Focus Area 1: The Field of Youth Work
5. Self-Care is Key to Sustaining Your Passion

Youth workers are not invincible. You live your own life concurrently with supporting young people. Your value to a young person is directly related to how well you care for yourself outside of that relationship.

Self-care is a critical survival skill for youth workers. Working with young people presents many challenges. A normal day may have more ups and downs than a roller coaster and some days it will sure feel like a wild ride. Some days, your patience will be tested, your nerves will be frayed, you’ll feel exhausted, and you may find yourself asking how you’re even going to get through.

The key is to be aware of how you respond to stress so you can be prepared to deal with it. Practicing self-care on a regular basis will help you reduce stress as well as maintain your overall health and well-being.

Turnover is sadly quite high in the field of youth work. Stress and burnout are possibly the two greatest threats to your career as a youth worker. They are two sides of the same coin. Stress is typically a short-term response to certain situations that arise. People actually need some stress in order to accomplish things. Too much stress is the problem.

Burnout is a state of emotional, mental, and physical exhaustion. It is thought to be the result of chronic stress. Burnout can cause you to develop cynicism about your work, drive you to detach and disengage, cause feelings of ineffectiveness. Basically, you just can’t function effectively on a personal or professional level when you’re experiencing burnout.

You can’t avoid stress altogether but you can put strategies in place to lessen the effects of stress. By consistently practicing preventive strategies, and paying attention to the warning signs, you’ll be able to avoid burnout. That is the purpose of self-care.

Every youth worker is different and a self-care technique that works for one may not work for another. Take the time to discover for yourself what works best for you, personally. Explore different strategies, try different exercises, practice different techniques and when you find something that works, make it a regular part of your own custom-designed and perfectly personalized self-care plan.

You’ll find a host of resources on the web to help you create and customize your own plan. It’ll take some time to get to the perfect fit that feels just right for you but make the time. This is something you can do even a little bit each day and you’ll see results right away.

To give you an idea of what’s available, have a look at the University of Buffalo’s School of Social Work webpage.

Link to learn more: Introduction to Self-Care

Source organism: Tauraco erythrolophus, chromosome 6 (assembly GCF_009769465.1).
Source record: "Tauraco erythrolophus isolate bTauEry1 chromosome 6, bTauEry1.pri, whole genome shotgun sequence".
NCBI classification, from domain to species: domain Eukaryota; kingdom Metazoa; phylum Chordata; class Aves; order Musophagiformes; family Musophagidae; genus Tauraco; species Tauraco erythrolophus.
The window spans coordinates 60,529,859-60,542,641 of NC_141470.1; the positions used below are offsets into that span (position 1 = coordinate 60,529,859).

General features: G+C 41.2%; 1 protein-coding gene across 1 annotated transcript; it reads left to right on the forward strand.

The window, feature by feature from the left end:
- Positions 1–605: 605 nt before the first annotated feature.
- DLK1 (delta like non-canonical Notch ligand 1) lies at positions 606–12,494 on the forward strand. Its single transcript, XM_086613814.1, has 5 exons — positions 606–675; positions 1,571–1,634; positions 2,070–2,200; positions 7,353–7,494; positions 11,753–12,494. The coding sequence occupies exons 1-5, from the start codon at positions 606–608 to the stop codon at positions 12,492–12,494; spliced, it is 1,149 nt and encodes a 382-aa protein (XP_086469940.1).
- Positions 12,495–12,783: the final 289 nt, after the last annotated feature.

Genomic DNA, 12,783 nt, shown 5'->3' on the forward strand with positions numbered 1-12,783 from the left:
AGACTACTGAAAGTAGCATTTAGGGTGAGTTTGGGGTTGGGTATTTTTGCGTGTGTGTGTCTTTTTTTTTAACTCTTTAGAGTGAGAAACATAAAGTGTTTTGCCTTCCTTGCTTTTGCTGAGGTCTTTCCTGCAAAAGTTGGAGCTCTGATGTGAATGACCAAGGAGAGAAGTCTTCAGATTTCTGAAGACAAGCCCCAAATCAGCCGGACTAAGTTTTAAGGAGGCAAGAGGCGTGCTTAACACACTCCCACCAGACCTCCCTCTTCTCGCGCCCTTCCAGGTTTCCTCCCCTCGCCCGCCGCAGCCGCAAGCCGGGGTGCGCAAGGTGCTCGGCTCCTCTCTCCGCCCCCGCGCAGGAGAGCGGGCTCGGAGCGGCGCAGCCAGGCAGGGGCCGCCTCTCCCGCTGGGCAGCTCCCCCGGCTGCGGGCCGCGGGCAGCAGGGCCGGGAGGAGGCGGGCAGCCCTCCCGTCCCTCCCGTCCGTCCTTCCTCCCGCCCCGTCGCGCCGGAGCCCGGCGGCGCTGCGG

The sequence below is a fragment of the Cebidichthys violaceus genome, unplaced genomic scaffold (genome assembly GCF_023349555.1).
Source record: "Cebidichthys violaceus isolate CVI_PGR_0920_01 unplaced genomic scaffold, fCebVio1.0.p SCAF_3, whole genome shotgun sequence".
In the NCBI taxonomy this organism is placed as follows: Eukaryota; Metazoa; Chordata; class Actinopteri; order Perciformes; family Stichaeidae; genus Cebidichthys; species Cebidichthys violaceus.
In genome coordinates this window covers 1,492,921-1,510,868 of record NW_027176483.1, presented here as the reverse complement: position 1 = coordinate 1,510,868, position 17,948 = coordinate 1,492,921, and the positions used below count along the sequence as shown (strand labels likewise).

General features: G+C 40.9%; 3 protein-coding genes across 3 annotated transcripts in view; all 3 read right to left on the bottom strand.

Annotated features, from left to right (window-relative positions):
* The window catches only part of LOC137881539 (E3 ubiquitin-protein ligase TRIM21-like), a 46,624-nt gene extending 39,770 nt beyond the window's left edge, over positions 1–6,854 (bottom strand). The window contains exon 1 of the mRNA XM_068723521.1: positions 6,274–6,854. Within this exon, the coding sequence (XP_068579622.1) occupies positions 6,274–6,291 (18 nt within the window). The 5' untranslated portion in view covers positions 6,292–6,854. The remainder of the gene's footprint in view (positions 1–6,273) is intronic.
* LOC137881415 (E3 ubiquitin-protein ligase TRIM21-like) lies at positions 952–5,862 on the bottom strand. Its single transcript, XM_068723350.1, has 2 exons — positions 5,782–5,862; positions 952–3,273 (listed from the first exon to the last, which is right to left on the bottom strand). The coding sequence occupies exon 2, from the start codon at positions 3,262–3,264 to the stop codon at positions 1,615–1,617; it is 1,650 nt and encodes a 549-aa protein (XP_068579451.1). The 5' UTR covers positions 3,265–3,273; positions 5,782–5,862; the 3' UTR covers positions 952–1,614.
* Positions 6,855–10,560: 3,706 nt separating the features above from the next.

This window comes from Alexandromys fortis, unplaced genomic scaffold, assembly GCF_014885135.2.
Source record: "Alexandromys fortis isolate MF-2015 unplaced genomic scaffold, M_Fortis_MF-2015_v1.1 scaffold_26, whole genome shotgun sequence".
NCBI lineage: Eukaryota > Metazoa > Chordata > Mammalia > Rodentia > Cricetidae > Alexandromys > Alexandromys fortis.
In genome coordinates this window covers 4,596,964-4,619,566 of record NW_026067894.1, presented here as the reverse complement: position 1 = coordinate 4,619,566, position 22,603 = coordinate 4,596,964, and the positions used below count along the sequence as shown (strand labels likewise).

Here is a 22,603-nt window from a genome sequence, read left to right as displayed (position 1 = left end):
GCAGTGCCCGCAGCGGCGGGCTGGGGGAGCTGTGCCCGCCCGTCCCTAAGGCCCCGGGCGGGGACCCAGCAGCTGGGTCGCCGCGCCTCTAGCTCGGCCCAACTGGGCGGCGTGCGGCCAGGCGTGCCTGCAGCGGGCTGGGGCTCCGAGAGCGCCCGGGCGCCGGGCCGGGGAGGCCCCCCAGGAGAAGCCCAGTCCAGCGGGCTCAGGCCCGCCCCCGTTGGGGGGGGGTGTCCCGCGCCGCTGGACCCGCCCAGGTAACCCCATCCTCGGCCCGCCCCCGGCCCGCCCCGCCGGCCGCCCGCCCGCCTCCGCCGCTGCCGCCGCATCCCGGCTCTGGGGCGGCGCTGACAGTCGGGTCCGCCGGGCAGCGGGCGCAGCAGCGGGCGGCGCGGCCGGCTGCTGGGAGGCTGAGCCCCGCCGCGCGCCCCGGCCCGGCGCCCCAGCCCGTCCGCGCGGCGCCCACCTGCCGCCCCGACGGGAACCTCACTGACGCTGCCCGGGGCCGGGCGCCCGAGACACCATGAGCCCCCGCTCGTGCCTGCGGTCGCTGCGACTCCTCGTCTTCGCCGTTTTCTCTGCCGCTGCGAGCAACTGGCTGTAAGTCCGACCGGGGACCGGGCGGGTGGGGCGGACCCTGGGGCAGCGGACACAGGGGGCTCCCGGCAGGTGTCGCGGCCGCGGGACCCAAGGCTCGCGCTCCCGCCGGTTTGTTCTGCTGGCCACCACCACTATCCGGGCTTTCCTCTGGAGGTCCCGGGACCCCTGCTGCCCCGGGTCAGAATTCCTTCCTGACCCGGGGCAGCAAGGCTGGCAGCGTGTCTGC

Because self-care is so important, we’ll include a self-care exercise in each focus area module. We want to help you keep it top of mind and give you different ideas to consider and try out for yourself along the way.

This is not something you can afford to overlook or take for granted. Maintaining your own health and well-being first is a key factor in you being able to help young people maintain their health and well-being. More than just being a good role model for them in self-care strategies, you actually need self-care strategies to be your best every day.

It’s actually surprising that most employers do not have a requirement for youth workers to incorporate self-care strategies and practices into their daily routines. It really should be spelled out in youth worker’s job description because it is so crucial to your on the job health and safety. Maybe the field will get there one day. Maybe you can help drive that change.

Self-care should be a huge part of your job. Well actually, as the name implies, it IS your job! Just as you’re working to instill real resiliency in the young people you serve, finding ways to take care of yourself and deal with the stresses of your work will make you a more resilient youth worker.

Shout-out to self-care: THE CHOICE IS YOURS!

Most youth work job descriptions don’t have any formal requirement for including self-care practices. It’s a choice and a commitment that you need to make for yourself. Since self-care requires that you make a choice to do it, this first exercise gives you the option to choose just one thing you will do today to rejuvenate yourself:

  • Do something to energize your body; stretch, walk, swim, run – whatever physical activity you genuinely enjoy
  • Have a hot bath or shower, add some soothing music
  • Make a list of everything you’re grateful for
  • Spend quality time with someone who makes you feel special
  • Take a nap
  • Be still in a quiet place, with no distractions

When you’re done, make a note of how you feel. If your choice worked well for you, add it to your custom-created self-care plan so you’ll remember to do it again. If your choice didn’t do the trick, don’t stress about it. Just try a different choice tomorrow. Aaaaah, that feels good!

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